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1. Overview

In this short tutorial, we’re going to discuss the difference between the save() and saveAndFlush() methods in Spring Data JPA.

Even though both of these methods are used for saving entities to the database, there are some fundamental differences.

2. Example Application

Let’s first see how to use save() and saveAndFlush() methods with an example. As a first step, let’s create an entity class:

@Entity
public class Employee {

    @Id
    private Long id;
    private String name;
    
    // constructors
    // standard getters and setters
}

Next, let’s create a JPA repository for the CRUD operations on the Employee entity class:

public interface EmployeeRepository extends JpaRepository<Employee, Long> {
}

3. The save() Method

As the name depicts, the save() method allows us to save an entity to the DB. It belongs to the CrudRepository interface defined by Spring Data. Let’s see how we can use it:

employeeRepository.save(new Employee(1L, "John"));

Normally, Hibernate holds the persistable state in memory. The process of synchronizing this state to the underlying DB is called flushing.

When we use the save() method, the data associated with the save operation will not be flushed to the DB unless and until an explicit call to flush() or commit() method is made.

If we use JPA implementations like Hibernate, then that specific implementation will be managing the flush and commit operations.

One thing we have to keep in mind here is that, if we decide to flush the data by ourselves without committing it, then the changes won’t be visible to the outside transaction unless a commit call is made in this transaction or the isolation level of the outside transaction is READ_UNCOMMITTED.

4. The saveAndFlush() Method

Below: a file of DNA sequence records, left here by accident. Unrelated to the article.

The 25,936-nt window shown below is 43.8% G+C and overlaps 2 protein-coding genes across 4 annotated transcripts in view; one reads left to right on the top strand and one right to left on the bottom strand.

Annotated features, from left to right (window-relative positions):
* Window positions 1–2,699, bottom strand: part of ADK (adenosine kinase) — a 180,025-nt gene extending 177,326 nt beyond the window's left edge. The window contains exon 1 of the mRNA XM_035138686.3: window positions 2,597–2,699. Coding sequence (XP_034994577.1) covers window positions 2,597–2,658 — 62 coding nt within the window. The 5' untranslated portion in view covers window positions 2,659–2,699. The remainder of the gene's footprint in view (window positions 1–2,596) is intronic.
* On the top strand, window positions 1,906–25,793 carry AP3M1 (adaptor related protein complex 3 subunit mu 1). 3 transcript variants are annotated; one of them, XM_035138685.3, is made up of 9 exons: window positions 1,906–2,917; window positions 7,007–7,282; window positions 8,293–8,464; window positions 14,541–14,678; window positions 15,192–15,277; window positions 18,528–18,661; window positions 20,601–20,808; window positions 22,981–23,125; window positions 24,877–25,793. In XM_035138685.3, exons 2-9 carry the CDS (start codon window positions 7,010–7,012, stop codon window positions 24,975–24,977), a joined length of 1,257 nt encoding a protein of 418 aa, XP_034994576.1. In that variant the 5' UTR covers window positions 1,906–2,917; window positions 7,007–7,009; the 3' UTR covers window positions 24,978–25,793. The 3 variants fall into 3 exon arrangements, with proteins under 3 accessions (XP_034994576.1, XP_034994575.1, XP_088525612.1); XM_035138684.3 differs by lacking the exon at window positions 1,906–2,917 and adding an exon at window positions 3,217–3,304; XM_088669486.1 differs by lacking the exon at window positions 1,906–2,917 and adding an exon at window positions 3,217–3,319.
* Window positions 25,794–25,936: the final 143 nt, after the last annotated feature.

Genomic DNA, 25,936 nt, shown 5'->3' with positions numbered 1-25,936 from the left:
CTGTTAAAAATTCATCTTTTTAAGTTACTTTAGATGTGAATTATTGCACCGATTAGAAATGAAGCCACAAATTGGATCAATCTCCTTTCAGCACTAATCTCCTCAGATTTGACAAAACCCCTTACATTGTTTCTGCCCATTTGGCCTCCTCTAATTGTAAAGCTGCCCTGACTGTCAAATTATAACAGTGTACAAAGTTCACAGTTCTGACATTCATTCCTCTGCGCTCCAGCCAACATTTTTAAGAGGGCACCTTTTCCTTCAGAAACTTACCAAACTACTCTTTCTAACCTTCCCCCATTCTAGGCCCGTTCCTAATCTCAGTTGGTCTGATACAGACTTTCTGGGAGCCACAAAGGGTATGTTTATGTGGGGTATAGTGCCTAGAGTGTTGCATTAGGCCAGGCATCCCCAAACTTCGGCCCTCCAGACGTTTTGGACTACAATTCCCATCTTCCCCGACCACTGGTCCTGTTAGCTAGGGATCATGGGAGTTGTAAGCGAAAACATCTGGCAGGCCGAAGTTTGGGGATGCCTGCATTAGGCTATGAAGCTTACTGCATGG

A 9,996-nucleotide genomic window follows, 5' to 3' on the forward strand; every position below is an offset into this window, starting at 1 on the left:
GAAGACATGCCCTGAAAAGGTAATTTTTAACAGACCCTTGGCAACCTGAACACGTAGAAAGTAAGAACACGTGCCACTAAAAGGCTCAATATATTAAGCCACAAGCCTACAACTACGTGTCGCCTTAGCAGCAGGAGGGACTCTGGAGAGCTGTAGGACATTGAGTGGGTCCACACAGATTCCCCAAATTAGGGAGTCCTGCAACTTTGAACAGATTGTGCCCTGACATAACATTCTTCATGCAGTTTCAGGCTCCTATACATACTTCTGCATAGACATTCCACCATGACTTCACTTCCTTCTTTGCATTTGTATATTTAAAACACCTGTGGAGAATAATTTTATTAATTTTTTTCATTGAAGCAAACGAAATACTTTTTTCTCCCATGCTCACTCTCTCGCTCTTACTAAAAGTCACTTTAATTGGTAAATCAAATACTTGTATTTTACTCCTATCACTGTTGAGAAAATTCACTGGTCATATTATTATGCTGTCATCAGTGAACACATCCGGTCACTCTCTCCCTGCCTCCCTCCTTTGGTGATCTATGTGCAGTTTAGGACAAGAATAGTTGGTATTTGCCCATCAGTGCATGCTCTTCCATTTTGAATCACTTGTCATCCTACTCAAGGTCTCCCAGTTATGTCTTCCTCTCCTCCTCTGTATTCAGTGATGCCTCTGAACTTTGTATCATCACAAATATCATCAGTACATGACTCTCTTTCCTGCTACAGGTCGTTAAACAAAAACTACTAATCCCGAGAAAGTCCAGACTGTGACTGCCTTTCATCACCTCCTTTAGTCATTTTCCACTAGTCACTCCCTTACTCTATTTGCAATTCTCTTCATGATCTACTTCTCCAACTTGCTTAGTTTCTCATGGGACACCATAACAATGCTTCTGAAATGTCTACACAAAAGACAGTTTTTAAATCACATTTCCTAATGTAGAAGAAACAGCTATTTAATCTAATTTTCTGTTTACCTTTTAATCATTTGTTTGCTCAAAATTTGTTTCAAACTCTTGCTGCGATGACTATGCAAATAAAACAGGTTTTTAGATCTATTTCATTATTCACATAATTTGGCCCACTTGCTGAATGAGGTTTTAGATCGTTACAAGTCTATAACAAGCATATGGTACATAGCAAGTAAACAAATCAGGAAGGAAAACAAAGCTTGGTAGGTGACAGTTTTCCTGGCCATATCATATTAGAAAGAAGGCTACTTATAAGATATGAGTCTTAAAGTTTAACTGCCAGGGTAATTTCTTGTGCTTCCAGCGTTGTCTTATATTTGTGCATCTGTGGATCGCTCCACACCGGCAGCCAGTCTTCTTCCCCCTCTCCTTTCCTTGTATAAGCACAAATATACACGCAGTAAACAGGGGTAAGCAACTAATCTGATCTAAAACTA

Unlike save(), the saveAndFlush() method flushes the data immediately during the execution. This method belongs to the JpaRepository interface of Spring Data JPA. Here’s how we use it:

employeeRepository.saveAndFlush(new Employee(2L, "Alice"));

Normally, we use this method when our business logic needs to read the saved changes at a later point during the same transaction but before the commit.

For instance, imagine a scenario where we have to execute a stored procedure that expects a property of the entity, which we’re going to save. In this case, the save() method won’t work since the changes are not in sync with the DB and the stored procedure doesn’t know about the changes. The saveAndFlush() method is perfectly suited for this kind of scenario.

5. Conclusion

In this quick article, we focused on the difference between Spring Data JPA save() and saveAndFlush() methods.

In most cases, we’ll be using the save() method. But occasionally, we may need to use the saveAndFlush() method as well for specific use cases.

As usual, the short example we’ve discussed here can be found over on Github.

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I just announced the new Learn Spring course, focused on the fundamentals of Spring 5 and Spring Boot 2:

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